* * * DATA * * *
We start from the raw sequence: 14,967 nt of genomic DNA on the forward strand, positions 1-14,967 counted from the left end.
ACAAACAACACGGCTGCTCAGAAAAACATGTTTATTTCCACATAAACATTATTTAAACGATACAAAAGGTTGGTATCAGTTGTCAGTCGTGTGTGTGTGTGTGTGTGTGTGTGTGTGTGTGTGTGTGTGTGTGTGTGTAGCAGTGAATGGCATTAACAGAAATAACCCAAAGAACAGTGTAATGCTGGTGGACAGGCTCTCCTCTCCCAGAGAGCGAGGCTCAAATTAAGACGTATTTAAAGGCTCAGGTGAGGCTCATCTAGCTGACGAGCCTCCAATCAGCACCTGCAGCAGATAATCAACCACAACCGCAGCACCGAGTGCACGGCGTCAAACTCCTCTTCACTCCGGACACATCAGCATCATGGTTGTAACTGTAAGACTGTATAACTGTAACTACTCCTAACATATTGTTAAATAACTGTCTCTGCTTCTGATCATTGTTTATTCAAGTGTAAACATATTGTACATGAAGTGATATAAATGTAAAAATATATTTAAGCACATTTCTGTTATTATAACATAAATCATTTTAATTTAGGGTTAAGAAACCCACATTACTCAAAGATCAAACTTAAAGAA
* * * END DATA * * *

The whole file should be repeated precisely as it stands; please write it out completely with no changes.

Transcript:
We start from the raw sequence: 14,967 nt of genomic DNA on the forward strand, positions 1-14,967 counted from the left end.
ACAAACAACACGGCTGCTCAGAAAAACATGTTTATTTCCACATAAACATTATTTAAACGATACAAAAGGTTGGTATCAGTTGTCAGTCGTGTGTGTGTGTGTGTGTGTGTGTGTGTGTGTGTGTGTGTGTGTGTGTGTAGCAGTGAATGGCATTAACAGAAATAACCCAAAGAACAGTGTAATGCTGGTGGACAGGCTCTCCTCTCCCAGAGAGCGAGGCTCAAATTAAGACGTATTTAAAGGCTCAGGTGAGGCTCATCTAGCTGACGAGCCTCCAATCAGCACCTGCAGCAGATAATCAACCACAACCGCAGCACCGAGTGCACGGCGTCAAACTCCTCTTCACTCCGGACACATCAGCATCATGGTTGTAACTGTAAGACTGTATAACTGTAACTACTCCTAACATATTGTTAAATAACTGTCTCTGCTTCTGATCATTGTTTATTCAAGTGTAAACATATTGTACATGAAGTGATATAAATGTAAAAATATATTTAAGCACATTTCTGTTATTATAACATAAATCATTTTAATTTAGGGTTAAGAAACCCACATTACTCAAAGATCAAACTTAAAGAA